Measuring Date for 90-Day Notice Under the Miller Act is the Date When the Last Equipment was Furnished in Open Book Account

On June 20, 2014, the Ninth Circuit Court of Appeals held that the measuring date for the 90-day notice requirement for a Miller Act claim in an open book account is the date when the last materials or equipment were furnished.  As discussed below, this decision could have significant impacts on contractors’ exposure to huge, unforeseeable Miller Act claims.

In Ramona Equip. Rental, Inc. ex rel. U.S. v. Carolina Cas. Ins. Co., the U.S. Immigration and Customs Enforcement Agency (“ICE”) contracted with Candelaria Corporation to act as the prime contractor on the El Centro SPC-Perimeter Fence Replacement Project (“Project”).  2014 WL 2782200 (9th Cir. June 20, 2014).  Candelaria contracted with Otay Group, Inc. (“Otay”) to perform a portion of the work.  Otay then established an open account with Ramona Equipment Rentals, Inc. (“Ramona”).

Between December 2007 and June 2008, Otay and Ramona entered into eighty-nine rental agreements on credit, totaling $235,446.84.  The Project, however, did not turn out as planned, spurring a series of lawsuits and appeals.  Read more here.  On June 6, 2008, Candelaria terminated Otay’s subcontract for cause.  At that time, Otay had paid Ramona only $17,658.57 on the outstanding rental agreements.

On June 25, 2008, Ramona served a 90-day notice of its claim for payment on Candelaria’s Miller Act bond pursuant to 40 U.S.C. 3133(b)(2), which requires that:

A person having a direct contractual relationship with a subcontractor but no contractual relationship, express or implied, with the contractor furnishing the payment bond may bring a civil action on the payment bond on giving written notice to the contractor within 90 days from the date on which the person did or performed the last of the labor or furnished or supplied the last of the material for which the claim is made.

Failure to comply with the 90-day notice requirement is fatal to a Miller Act claim.

Following service of the notice, Ramona filed a lawsuit under the Miller Act to recover $393,567.09.  At trial, Candelaria and its surety argued that Ramona’s notice was untimely as to all rental equipment furnished to the Project more than 90 days before service of the notice on June 25, 2008.  The trial court disagreed, concluding that, in light of the open book account, the 90-day notice covered all rental equipment furnished to the Project.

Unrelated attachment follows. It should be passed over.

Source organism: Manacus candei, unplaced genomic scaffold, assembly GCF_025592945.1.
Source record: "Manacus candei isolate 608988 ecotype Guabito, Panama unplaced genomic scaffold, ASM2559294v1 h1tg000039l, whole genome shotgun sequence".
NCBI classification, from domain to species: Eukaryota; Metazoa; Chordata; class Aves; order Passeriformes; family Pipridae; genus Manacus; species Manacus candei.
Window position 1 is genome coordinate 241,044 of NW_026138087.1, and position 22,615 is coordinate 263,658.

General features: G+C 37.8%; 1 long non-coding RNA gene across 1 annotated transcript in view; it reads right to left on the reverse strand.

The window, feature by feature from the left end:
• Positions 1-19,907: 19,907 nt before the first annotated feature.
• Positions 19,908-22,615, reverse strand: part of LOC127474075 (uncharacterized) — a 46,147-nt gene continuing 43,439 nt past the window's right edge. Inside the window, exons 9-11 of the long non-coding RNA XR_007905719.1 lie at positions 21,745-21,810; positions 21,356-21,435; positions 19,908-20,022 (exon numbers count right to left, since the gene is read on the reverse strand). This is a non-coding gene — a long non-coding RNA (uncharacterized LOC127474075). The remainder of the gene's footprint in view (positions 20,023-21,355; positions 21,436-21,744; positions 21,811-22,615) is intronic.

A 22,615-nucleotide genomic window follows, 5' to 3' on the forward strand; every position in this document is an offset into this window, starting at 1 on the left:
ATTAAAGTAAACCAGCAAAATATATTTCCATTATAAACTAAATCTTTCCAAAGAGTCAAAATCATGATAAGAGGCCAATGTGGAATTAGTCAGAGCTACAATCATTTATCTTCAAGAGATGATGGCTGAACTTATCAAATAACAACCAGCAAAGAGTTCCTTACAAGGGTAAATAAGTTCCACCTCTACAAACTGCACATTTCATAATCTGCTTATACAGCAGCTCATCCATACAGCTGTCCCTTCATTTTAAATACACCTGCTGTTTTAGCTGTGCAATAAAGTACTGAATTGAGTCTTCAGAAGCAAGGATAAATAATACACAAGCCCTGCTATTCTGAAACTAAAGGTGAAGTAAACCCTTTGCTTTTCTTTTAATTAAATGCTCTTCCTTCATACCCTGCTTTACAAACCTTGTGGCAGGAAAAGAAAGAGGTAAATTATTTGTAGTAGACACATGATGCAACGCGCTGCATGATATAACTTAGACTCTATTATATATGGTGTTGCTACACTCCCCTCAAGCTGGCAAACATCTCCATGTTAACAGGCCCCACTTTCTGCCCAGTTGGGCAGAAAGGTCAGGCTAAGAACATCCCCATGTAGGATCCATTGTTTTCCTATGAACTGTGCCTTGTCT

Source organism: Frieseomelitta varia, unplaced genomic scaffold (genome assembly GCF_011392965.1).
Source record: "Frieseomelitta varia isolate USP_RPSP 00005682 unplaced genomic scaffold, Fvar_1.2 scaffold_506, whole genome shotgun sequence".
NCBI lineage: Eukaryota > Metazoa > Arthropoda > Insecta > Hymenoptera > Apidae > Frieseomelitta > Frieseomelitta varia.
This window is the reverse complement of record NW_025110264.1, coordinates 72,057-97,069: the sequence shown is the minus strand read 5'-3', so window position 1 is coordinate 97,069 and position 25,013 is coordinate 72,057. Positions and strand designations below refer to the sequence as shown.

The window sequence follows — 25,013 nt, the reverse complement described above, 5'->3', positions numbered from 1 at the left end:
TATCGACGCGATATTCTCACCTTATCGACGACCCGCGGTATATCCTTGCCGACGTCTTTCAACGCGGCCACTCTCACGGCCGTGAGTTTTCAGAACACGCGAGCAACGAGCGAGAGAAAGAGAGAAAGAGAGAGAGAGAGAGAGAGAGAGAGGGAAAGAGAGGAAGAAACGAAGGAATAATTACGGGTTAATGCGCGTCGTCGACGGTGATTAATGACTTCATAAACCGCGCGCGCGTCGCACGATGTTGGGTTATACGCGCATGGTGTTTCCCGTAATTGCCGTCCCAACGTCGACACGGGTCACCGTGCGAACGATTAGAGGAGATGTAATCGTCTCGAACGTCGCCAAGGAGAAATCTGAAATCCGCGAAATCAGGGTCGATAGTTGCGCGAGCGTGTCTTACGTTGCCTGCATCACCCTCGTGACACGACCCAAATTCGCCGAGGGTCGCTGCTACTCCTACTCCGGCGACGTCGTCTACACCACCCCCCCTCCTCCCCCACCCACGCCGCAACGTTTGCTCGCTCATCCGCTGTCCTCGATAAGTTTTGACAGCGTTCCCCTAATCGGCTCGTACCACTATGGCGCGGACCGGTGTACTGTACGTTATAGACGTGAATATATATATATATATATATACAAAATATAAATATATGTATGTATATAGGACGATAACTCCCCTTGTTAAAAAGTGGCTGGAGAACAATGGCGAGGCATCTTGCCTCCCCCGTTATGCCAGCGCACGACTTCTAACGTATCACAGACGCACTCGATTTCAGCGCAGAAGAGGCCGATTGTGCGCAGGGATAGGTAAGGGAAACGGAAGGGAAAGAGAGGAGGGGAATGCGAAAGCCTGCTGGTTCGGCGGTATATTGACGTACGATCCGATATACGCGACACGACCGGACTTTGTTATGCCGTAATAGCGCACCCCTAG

On appeal, the Ninth Circuit Court of Appeals affirmed, finding that the measuring date for a 90-day notice requirement of the Miller Act in an open book account is the date when the last materials or equipment were furnished.  In so ruling, the Court agreed with the First, Fourth, and Fifth Circuit Court of Appeals’ holdings under similar circumstances.  As a result, the Court held that “all amounts due for all the rental equipment furnished to Otay for construction of the project were properly included in the ninety-day notice.”

In dissent, the Chief District Judge argued that the 90-day notice requirement in the Miller Act is intended to protect the general contractor from “unforeseen and possibly staggering obligations.”  He was concerned that a subcontractor might delay providing notice of outstanding debts in order to obtain a greater profit through accumulating interest.  Instead, the dissent argued that a subcontractor should provide notice at 90-day intervals, which it found was not overly burdensome.  Here, because Ramona’s notice was issued on July 25, 2008, the dissent argued that it should only be entitled to a Miller Act claim against the invoices issued after April 26, 2008.

Comment: This decision could have significant impacts on contractors’ exposure to unknown claims.  Under the Miller Act, there is no requirement that the claimant provide the upstream parties with a pre-claim notice.  Thus, a contractor may be unaware that its subcontractors are renting equipment or purchasing materials for the project without paying its suppliers on an “open account.”  The suppliers, in turn, can continue to supply equipment or materials, and accumulate interest for years, so long as it provides notice 90-days after it stops.

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